Conclusion

This is the first report of an annotated overview of the X. maculatus transcriptome and identification of sex differentially expressed genes. These data will be of considerable interest to researchers using the Xiphophorus model system. So far there has been little genomic information available for this fish. This work also provides an archive for future studies in molecular mechanism of sexual dimorphism and evolution, and can be also used for future de novo sequencing of other fish. The work also shows the enormous power of the new sequencing technology.

Supporting Information

Figure S1

Size distribution of assembled contigs (≥50 bp). Sizes of contigs were counted and the graph was generated by the Blast2GO. The longest contig is 3977 bp. Contigs with the length of 250 bp occupy the majority of assembled contigs.

(PDF)

Figure S2

Distribution of E-values (a), percent similarity (b), and top-hit species (c) from the top hit in the non-redundant protein database.

(PDF)

Figure S3

Pie charts of 3rd level gene ontology (GO) terms from Xiphophorus maculatus Jp 163 A unicontigs. Overall, 11,918 unique sequences were annotated using the Blast2GO software and included in the graphs. Each of the three GO categories is presented including A: Molecular Function, B: Biological Process, C: Cellular Component. Percentages are in reference to total GO-slim annotations for each category of GO-slim. Total number of annotated contigs in each category is also shown. Not all unique sequences could be annotated and some received multiple annotations.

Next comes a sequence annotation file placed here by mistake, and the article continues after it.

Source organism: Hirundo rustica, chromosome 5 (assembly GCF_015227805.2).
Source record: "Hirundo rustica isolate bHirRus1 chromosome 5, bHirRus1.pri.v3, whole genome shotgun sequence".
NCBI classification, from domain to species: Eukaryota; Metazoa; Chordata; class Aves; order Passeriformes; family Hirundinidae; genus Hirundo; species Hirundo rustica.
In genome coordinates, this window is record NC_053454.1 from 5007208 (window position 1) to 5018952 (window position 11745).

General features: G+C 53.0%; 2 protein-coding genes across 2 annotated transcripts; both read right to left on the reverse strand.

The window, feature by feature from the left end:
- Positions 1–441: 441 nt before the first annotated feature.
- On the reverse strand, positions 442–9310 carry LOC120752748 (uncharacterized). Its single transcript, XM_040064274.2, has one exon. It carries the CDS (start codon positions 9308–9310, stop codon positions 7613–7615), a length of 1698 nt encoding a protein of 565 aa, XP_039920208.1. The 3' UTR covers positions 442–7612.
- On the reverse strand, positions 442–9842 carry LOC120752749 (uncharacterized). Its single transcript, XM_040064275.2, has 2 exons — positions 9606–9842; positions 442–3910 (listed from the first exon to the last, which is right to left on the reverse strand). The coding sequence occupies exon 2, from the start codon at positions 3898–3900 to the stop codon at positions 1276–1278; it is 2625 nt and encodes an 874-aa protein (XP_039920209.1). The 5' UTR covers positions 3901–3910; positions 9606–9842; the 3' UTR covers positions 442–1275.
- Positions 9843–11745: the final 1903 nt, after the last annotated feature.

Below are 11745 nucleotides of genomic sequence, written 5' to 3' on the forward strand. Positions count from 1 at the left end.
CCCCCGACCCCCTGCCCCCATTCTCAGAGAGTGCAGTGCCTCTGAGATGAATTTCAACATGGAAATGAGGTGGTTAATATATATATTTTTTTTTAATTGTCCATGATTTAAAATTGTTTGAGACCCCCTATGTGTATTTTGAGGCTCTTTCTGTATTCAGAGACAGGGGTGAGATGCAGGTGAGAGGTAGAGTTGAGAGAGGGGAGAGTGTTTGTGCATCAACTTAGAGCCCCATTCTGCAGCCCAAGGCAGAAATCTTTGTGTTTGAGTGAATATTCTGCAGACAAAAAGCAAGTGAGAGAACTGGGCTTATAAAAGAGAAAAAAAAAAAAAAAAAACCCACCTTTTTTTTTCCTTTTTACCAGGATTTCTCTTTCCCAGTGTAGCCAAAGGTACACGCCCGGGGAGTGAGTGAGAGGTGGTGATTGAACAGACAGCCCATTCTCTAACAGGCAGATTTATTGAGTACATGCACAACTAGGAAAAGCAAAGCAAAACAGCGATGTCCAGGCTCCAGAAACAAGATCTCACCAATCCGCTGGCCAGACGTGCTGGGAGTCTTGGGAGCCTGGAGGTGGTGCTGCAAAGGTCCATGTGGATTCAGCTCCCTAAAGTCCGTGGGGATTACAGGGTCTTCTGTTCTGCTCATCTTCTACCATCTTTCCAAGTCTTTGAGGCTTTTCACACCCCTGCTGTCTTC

(PDF)

Figure S4

Percentage of contigs with length annotated. The percentage of annotated contigs increases with the length of contigs in a fashion of linear.

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Table S3

(DOC)

Table S4

(XLS)

Footnotes

Competing Interests: The authors have declared that no competing interests exist.

Funding: This work was supported by NIH, National Center for Research Resources (R24-RR024790), National Cancer Institute (R15CA147871). The funders had no role in study design, data collection and analysis, decision to publish, or preparation of the manuscript.